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26 March 2019

S5M-16542 South of Scotland Enterprise Bill: Stage 1

The Presiding Officer (Ken Macintosh): The next item of business is a stage 1 debate on motion S5M-16542, in the name of Fergus Ewing, on the South of Scotland Enterprise Bill.

14:29
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16:05

Stewart Stevenson (Banffshire and Buchan Coast) (SNP):

As the committee proceeded with its scrutiny of the bill, it was an absolute delight to have the opportunity to visit the south of Scotland.

My personal connections with the area are extremely limited. My grandfather was married in Eyemouth on 2 May 1890, but he came from West Lothian and his wife came from Northumberland, so I have no idea how that happened. My first visit was on 20 January 1952; I was five, and my father was preaching at the church in Leitholm. Maureen Watt might be interested to know that, in the late 1960s, I had the first yoghurt of my entire life, on the harbour at Kippford, while participating in the Scottish OK dinghy sailing championships. I did not do too well in the championships but I enjoyed the yoghurt.

A number of issues have come up in the debate. Alex Neil properly identified that the border area that the new agency will cover is not a single, cohesive, homogenous area. When the committee went to Galashiels, we got a different response to what is going on to that which we got when we went to Dumfries.

I say immediately that Gala was substantially easier to get to. We got on the train to Galashiels and then walked and got a taxi to the venue, and we were able to return on the train, on a midweek evening. As for Dumfries, if the committee had not previously realised the important need for infrastructure investment in the area, the journey to Dumfries—for me, at least, coming from the north of Scotland—perfectly illustrated that need. I was not persuaded that I could get back from Dumfries to Linlithgow—where I have a house in which I live during the parliamentary week—in the evening, so I had to drive from the north of Scotland all the way down to Dumfries and then back to Edinburgh.

That was a minor inconvenience for me, on a single occasion, but it perfectly illustrates the need for investment for the people who live and work in the area. Transport is an important issue, and I think that there is a consensus on the need to do something about it. The new agency can take a lead in promoting the issue, working with the regional transport partnership.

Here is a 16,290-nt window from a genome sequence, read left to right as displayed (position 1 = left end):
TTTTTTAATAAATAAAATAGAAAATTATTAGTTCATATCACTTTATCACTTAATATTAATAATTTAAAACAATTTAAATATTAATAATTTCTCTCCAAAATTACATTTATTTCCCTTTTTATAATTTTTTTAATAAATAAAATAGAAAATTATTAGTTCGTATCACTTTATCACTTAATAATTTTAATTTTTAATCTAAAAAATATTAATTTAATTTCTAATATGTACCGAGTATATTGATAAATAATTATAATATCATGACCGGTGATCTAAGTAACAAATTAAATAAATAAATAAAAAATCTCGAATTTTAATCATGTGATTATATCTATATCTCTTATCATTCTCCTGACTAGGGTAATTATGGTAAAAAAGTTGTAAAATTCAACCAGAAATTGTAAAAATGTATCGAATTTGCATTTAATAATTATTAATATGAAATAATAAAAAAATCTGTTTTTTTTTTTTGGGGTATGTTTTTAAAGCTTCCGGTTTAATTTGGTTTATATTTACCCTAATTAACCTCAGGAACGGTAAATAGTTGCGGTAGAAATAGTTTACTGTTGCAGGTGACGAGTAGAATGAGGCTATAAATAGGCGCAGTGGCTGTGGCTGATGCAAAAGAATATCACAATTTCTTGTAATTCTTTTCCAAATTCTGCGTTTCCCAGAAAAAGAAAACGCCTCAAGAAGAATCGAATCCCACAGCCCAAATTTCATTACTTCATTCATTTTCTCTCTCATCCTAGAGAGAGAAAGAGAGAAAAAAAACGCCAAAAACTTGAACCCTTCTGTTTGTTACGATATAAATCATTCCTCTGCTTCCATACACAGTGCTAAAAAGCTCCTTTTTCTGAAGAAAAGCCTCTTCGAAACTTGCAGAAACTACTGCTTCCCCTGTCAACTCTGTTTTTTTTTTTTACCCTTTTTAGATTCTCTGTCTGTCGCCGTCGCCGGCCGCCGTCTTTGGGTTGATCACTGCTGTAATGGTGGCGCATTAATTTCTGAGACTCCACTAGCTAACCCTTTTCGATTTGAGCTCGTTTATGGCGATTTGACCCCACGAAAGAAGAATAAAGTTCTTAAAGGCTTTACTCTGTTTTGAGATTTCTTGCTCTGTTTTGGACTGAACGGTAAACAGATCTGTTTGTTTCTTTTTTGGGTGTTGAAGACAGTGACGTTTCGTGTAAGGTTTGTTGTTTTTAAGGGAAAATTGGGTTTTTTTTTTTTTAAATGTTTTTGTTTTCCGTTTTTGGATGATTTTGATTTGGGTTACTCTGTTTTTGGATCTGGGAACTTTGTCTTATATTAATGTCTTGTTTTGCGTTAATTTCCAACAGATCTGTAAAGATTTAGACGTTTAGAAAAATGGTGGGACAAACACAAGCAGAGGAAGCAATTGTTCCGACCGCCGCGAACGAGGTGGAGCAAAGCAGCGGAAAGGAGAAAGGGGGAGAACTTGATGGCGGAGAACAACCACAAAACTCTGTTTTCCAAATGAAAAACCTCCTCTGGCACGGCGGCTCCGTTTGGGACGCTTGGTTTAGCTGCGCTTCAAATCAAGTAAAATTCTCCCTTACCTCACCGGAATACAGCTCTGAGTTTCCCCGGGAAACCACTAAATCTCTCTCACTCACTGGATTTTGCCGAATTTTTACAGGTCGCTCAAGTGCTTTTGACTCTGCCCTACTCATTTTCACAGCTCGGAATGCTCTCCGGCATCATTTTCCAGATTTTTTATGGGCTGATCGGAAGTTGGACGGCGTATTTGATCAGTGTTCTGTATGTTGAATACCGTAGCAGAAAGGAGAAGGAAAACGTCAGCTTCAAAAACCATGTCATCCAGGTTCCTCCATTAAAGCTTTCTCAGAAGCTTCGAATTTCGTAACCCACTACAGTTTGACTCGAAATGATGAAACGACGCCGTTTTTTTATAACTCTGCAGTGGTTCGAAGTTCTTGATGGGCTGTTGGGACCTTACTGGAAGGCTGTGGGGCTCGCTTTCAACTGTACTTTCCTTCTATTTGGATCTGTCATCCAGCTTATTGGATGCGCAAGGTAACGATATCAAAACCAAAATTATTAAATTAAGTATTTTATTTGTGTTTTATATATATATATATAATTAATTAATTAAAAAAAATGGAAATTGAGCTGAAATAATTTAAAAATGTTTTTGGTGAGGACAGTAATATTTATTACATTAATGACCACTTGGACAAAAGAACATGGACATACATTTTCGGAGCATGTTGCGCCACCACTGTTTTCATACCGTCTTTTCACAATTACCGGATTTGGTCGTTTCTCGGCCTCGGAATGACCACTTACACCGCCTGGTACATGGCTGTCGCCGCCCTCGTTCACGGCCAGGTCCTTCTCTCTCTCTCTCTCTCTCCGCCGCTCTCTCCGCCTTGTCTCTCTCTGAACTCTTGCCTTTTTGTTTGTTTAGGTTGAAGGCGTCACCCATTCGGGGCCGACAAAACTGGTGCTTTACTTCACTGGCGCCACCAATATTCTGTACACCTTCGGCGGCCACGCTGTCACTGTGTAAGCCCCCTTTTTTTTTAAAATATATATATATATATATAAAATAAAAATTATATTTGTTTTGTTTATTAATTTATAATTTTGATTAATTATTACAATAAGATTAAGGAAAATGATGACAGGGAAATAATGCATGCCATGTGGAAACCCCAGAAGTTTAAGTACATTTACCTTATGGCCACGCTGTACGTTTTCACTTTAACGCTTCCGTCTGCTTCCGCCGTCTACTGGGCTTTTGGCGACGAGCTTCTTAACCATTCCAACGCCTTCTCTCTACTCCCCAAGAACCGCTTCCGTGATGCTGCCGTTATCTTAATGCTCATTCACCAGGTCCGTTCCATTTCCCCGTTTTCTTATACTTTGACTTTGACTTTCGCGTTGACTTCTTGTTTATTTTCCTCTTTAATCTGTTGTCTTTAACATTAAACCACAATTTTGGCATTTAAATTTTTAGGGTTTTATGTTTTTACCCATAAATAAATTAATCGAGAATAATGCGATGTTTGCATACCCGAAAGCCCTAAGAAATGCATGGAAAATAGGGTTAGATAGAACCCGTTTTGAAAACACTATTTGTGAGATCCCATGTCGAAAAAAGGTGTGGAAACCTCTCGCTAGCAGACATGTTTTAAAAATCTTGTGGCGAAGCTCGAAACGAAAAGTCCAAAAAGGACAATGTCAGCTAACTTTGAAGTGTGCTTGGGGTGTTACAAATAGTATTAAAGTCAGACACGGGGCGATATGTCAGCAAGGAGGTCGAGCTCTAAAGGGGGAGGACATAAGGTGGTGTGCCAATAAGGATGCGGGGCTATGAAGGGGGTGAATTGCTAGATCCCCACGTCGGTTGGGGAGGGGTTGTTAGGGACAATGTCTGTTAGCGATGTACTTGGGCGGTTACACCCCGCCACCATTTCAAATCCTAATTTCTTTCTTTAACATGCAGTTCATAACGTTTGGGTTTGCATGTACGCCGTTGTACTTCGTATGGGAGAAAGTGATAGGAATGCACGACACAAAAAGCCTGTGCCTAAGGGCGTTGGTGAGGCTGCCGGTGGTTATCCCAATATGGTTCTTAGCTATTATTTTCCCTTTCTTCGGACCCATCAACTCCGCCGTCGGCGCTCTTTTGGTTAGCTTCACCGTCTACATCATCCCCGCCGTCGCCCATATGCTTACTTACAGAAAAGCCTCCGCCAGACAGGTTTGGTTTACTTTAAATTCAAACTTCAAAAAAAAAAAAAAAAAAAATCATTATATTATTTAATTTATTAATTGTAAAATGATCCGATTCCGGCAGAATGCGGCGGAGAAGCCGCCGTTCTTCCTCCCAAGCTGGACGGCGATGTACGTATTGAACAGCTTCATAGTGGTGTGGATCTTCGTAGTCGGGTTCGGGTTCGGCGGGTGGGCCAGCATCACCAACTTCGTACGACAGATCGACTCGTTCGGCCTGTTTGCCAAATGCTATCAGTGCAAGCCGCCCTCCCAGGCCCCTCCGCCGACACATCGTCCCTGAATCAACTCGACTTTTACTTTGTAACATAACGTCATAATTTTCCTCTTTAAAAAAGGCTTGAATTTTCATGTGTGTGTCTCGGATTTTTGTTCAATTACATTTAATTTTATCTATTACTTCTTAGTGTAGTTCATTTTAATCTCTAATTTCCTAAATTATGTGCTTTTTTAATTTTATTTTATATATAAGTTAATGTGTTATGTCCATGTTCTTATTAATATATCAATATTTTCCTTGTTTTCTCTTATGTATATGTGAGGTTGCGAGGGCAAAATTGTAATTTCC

We have talked a lot about Highlands and Islands Enterprise. I think that Kenny Gibson and I are the only constituency members in the chamber whose constituencies cross the boundary between the Scottish Enterprise and Highlands and Islands Enterprise areas. Some 15 per cent of my electors are in the Highlands and Islands Enterprise area. As a constituency MSP who is exposed to both agencies, I see how markedly different the two agencies’ priorities and modes of operation are.

We are right to consider Highlands and Islands Enterprise’s way of operating as the model for the south of Scotland agency. It is clear, for example, that there is an important emphasis on social responsibility and social enterprise. HIE’s documentation talks about its being aim to

“Support social enterprise and community-led development through our Community Account Management programme”
.

I am not suggesting that that programme should be lifted, unchanged, to the Borders, but it is worth having a look at, especially given that the new agency is likely to be dealing with similar problems to those that were present at the time of the creation of the Highlands and Islands Development Board and, subsequently, HIE.

The Highlands area now has Inverness, which has been fundamentally transformed in the 50 or so years since my wife left her home territory. It is now a very significant regional conurbation with a strong economy, but that still leaves a lot of the Highlands needing support. Dumfries has no equivalent of Inverness, but we might hope that the intervention of the new body might get us there.

The way in which Highlands and Islands Enterprise works is fundamentally different from Scottish Enterprise. It has a different account management structure whose focus reaches much closer to community bodies and small enterprises in a way that Scottish Enterprise does not.

The fact that incomes are lower in the border areas is a key indicator of the need to do what is proposed. It is important, too, that we look at helping communities to make their own decisions. Highlands and Islands Enterprise allows community account management to help

“communities to ... identify and realise their aspirations”.

In other words, it is not centralised decision making—the Highlands telling them what to do. We do not want that model in the border counties either.

It is very important that the constitution of the board and the way in which it works ensure strong lines of accountability from the board back to its communities and strong channels for input from communities, to allow the board to be demonstrably responsive to them. That is quite different from the idea of a board that is representative. I want people with the greatest skills and people who understand and, preferably, live in the area concerned. I want people to be there not simply as representatives but because of their skills and to sustain accountability and responsiveness.

I will be happy to support the motion at decision time.

16:12

Stewart Stevenson
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